Opioid Intimidation – 29% Decline in Doctors Prescribing by 2017


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The New England Journal of Medicine published a report from Harvard researchers on March 14, 2019, entitled

Initial Opioid Prescriptions among U.S. Commercially Insured Patients, 2012–2017.

They found a “29% reduction in the number of providers who initiated opioid therapy in any patient who had not used opioids, from 114,043 in July 2012 to 80,462 in December 2017.”

Two of my own physicians, both distinguished, outstanding – an internist and a specialty cardiologist who does painful procedures – have said they will never prescribe opioids again. If I ever need an opioid for pain, it is possible I may never be able to get a prescription.

One of my pain management colleagues has defended 6 colleagues in the last 6 months before the Medical Board.

This is just the beginning of Opioid Intimidation perpetuated by government and CDC. It is deeply worrisome and it is getting worse.

We have a shortage of pain management specialists and those that have survived mostly do procedures, delegating prescription writing to PA’s and NP’s because it is time consuming and does not pay. There is a formidable barrier of denials by insurers for nonopioid medications, physical therapy, acupuncture, yoga, Pilates, cognitive behavioral therapy, and all compounded medications. Denials have become voluminous for at least 10 years. The process is not only time consuming, it is expensive, it wears us all down, inflicts horrific cruelty on patients, and to top it all off the appeals system is a joke.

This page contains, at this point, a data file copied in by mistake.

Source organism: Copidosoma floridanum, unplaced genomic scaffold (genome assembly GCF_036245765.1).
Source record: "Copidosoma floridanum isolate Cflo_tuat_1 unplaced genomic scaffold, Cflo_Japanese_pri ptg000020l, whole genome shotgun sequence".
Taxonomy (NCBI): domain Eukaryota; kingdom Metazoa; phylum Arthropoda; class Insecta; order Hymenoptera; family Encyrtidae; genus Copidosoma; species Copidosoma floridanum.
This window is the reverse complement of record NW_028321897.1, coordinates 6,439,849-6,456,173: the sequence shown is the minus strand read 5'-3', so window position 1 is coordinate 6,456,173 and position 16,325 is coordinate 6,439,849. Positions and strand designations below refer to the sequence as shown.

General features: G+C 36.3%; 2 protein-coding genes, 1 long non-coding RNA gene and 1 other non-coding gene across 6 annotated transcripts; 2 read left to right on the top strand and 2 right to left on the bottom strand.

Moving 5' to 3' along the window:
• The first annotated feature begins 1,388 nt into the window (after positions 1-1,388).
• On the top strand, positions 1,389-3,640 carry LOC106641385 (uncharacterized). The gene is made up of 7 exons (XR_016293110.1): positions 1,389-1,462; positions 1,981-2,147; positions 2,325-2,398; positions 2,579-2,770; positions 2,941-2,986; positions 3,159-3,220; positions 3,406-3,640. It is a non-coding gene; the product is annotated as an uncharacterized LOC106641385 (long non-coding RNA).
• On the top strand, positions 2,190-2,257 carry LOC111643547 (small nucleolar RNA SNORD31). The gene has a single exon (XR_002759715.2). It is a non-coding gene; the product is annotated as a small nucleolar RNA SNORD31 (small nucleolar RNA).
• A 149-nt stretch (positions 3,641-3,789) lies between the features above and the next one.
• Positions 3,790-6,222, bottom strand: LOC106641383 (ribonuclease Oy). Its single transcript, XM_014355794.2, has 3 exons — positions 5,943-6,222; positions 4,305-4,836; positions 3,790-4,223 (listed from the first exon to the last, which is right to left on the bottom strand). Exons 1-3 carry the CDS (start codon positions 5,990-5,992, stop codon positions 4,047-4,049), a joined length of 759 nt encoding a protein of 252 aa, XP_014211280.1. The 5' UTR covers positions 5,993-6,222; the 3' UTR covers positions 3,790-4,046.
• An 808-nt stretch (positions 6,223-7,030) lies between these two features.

Who would want to go into the pain management field ever again?

Stay tuned for more stories to come.

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The material on this site is for informational purposes only.

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It is not legal for me to provide medical advice without an examination.

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It is not a substitute for medical advice, diagnosis or treatment provided by a qualified health care provider.

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For My Home Page, click here:  

Welcome to my Weblog on Pain Management!

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CMS Criteria Do Not Accurately Identify Patients at Risk for Opioid Use Disorder, Overdose


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CMS criteria do not accurately identify patients at risk for opioid use disorder, overdose

Wei Y, et al. JAMA. 2019;doi:10.1001/jama.2018.20404.

February 15, 2019

 

The CMS opioid overutilization criteria may not accurately identify patients at risk for opioid use disorder or overdose, according to a research letter published in JAMA.